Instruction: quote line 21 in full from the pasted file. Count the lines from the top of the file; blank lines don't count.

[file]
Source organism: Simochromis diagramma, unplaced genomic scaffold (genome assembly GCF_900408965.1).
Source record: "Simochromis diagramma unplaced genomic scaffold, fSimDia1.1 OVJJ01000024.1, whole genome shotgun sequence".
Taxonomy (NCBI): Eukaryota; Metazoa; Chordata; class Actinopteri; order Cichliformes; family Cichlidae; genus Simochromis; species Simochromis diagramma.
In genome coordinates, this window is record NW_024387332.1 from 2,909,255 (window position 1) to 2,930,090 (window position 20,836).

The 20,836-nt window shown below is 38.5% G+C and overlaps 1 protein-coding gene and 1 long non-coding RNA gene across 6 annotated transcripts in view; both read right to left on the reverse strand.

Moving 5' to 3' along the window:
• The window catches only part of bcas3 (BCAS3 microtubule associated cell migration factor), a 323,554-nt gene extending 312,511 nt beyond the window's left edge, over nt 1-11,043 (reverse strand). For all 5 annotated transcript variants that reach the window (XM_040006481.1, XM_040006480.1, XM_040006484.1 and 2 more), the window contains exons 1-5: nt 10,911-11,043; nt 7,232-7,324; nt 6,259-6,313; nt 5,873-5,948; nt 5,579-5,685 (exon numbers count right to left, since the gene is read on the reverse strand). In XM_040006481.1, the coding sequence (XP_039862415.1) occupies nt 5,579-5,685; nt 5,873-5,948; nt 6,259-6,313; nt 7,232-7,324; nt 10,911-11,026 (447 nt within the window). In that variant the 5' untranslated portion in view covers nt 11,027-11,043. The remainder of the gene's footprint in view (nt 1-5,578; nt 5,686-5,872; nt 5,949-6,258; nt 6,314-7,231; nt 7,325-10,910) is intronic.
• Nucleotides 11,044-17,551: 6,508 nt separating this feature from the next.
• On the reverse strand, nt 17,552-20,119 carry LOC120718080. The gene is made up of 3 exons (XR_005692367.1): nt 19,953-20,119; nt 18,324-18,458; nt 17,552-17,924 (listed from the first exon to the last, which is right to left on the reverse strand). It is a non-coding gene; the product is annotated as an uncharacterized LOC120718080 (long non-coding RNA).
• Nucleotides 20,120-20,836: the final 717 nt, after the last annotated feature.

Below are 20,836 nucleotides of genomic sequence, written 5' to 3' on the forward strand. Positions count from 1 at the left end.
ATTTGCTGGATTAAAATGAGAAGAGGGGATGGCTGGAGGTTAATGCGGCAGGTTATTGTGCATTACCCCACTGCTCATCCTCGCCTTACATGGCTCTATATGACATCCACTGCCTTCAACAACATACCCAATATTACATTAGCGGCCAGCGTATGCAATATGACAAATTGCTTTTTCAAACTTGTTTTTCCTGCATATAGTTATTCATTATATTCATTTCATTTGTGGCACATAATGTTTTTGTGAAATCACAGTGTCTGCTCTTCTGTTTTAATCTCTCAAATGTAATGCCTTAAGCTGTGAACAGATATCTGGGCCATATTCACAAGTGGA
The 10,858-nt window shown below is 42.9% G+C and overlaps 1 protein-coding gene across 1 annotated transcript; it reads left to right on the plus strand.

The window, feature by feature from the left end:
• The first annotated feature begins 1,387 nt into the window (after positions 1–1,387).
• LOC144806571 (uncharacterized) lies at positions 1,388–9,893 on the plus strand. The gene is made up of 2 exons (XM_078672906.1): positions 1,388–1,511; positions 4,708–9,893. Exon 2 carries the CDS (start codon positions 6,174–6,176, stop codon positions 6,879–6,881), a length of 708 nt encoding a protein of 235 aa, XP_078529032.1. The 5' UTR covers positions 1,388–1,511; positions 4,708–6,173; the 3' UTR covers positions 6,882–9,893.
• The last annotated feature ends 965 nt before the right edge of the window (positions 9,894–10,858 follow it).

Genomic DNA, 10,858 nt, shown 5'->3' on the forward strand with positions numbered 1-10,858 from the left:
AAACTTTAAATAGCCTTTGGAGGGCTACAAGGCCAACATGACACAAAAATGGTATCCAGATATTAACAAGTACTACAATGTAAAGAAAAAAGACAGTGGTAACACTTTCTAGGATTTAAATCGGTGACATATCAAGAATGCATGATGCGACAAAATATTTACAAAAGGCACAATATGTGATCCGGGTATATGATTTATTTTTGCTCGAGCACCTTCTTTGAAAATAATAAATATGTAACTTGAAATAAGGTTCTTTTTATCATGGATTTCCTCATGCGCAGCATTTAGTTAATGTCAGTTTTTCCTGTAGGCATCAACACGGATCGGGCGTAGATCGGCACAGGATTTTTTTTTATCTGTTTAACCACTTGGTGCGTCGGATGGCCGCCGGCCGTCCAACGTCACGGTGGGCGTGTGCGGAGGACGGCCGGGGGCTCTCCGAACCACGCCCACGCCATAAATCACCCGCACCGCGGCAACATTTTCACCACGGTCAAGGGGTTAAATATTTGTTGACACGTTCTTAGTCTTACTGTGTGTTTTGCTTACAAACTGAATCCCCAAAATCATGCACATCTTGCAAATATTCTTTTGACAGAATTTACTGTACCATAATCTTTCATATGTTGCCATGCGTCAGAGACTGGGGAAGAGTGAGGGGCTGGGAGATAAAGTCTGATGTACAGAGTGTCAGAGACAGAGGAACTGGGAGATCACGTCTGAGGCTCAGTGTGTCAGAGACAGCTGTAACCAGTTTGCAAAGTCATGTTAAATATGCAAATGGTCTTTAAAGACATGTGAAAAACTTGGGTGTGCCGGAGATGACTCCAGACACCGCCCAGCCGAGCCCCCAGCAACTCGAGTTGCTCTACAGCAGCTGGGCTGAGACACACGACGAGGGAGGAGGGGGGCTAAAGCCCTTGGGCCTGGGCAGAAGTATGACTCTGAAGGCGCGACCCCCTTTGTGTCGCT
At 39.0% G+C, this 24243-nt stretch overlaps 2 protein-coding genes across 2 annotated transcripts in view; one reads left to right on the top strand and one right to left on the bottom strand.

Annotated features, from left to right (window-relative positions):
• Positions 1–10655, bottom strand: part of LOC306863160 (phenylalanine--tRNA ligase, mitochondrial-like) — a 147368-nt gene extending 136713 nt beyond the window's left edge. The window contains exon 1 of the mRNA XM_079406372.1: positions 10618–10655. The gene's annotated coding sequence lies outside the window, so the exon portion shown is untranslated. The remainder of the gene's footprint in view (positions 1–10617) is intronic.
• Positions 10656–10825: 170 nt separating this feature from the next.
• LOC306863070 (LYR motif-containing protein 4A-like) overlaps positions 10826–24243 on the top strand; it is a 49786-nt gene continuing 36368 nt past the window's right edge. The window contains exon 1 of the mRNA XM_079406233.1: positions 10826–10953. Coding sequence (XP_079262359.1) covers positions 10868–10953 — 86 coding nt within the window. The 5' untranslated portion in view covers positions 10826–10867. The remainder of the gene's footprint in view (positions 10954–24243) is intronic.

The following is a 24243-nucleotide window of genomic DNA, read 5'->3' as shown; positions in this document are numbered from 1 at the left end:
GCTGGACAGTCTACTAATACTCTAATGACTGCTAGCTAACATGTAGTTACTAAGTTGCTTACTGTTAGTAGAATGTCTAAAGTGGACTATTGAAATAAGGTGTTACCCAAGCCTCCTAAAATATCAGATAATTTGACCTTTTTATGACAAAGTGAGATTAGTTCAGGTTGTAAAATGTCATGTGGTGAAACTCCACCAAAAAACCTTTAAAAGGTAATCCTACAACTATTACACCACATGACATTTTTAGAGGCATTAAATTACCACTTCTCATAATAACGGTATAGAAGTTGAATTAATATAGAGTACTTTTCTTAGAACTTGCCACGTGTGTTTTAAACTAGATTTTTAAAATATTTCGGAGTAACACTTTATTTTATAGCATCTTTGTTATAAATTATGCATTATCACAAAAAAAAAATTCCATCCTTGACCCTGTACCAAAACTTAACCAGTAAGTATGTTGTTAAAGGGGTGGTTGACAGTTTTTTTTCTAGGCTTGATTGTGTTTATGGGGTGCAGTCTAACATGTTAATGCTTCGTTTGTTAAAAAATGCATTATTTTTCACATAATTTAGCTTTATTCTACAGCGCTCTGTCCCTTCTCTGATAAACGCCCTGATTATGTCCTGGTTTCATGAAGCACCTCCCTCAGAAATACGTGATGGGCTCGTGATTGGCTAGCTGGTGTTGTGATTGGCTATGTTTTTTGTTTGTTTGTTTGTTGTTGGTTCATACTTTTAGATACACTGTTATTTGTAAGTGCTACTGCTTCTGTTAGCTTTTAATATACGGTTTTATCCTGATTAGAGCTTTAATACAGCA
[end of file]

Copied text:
Annotated features, from left to right (window-relative positions):